Lululemon shares fall as prospects disappoint
Lululemon Athletica Inc., which struggled to keep enough products on its shelves last year, said Thursday it now has notably more yoga wear than it can sell.
The Vancouver-based company, best known for its yoga-inspired athletic fashions, said the value of its inventory increased by 67 per cent over the same time last year, while also disclosing a disappointing outlook for the rest of 2012.
The combination appeared to alarm investors, which sent shares of the company down 8.8 per cent after the report, falling $6.31 to close at $65.75 on the Toronto Stock Exchange.
"It really seems like people are more concerned with the forward outlook," analyst Jamie Katz from Morningstar said.
"The second-quarter seems to be more the problem than the back half of the year."
Lululemon is projecting that net revenue will come in the range of $273 million to $278 million US for the quarter which runs to the end of July, below the $289.8 million projected by analysts, according to Thomson Reuters.
Outlook falls short
For the year, the company's outlook also fell short of what analysts were expecting.
Lululemon predicted just over $1.3 billion of revenue and earnings of between $1.55 and $1.60 per share — at least three cents per share below expectations.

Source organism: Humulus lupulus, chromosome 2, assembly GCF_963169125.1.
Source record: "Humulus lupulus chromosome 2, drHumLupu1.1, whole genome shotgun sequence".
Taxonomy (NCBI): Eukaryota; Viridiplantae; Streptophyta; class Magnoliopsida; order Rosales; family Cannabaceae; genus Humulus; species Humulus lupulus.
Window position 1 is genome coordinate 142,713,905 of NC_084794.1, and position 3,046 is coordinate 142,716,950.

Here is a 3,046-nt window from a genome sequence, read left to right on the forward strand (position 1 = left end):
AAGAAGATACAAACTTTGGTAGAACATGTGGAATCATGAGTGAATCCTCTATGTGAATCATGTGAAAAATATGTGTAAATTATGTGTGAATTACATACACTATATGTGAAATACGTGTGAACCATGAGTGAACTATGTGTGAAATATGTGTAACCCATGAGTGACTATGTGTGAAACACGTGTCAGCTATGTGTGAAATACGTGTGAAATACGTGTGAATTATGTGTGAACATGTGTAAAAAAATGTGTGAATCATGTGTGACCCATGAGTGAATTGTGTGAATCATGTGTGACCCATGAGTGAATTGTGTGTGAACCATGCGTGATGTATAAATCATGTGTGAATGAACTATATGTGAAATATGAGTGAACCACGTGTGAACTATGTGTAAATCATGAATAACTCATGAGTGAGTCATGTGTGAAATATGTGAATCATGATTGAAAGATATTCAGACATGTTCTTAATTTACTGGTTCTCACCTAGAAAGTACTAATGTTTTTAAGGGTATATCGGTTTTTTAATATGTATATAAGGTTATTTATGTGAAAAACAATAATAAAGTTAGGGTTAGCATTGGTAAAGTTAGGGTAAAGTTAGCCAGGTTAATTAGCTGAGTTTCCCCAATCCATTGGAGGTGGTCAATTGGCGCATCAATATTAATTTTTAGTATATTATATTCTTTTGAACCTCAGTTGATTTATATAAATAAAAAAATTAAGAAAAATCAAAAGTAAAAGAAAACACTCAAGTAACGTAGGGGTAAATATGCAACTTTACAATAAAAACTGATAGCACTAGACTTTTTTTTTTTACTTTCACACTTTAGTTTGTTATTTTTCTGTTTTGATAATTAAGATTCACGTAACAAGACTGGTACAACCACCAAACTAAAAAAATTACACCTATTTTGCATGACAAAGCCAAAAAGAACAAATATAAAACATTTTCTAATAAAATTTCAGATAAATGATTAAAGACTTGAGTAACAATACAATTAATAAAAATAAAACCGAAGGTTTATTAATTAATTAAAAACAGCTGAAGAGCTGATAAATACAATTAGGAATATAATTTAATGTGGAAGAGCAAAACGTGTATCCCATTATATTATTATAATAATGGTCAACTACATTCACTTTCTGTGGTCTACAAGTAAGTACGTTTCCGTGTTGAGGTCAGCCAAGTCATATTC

Chief executive Christine Day said the company's fundamentals remain strong.
"We are exactly where we want to be, balancing our long-term growth, innovation and execution," chief executive Christine Day said on a conference call.
A household name in Canada, Lululemon has been growing in popularity in the United States and Australia, where the company continues to open new stores.
While other specialty clothing retailers have struggled in the tough economy, Lululemon has consistently boosted quarterly profits and revenues.
Last year, the company began an initiative to boost its inventories to meet the growing demand of shoppers and appease those who were confident the company could grow faster.
The challenge has been for Lululemon to reach a fine balance between having too much inventory on shelves and having too little.
Revenue up 53%
In the quarter ended April 29, the company's total inventory was pegged at $107.7 million at the end of the three-month period compared with $64.4 million a year earlier.
The increase came as Lululemon reported improved first-quarter earnings of $46.6 million or 32 cents per diluted share — two cents ahead of the average estimate. The results were up 40 per cent from $33.4 million or 23 cents per share a year ago.
Lululemon's revenue rose to $285.7 million — a 53 per cent increase from $186.8 million a year earlier.
Lululemon was the fastest growing brand in 2012, according to a marketing study released Wednesday by brand experts Interbrand.
The brand value has increased 292 per cent to $3.24 billion, which moved it up to the seventh spot for 2012 from 17th spot in 2010.
Lululemon opened its first store in 1998 in Vancouver and has expanded to 151 stores in the past decade.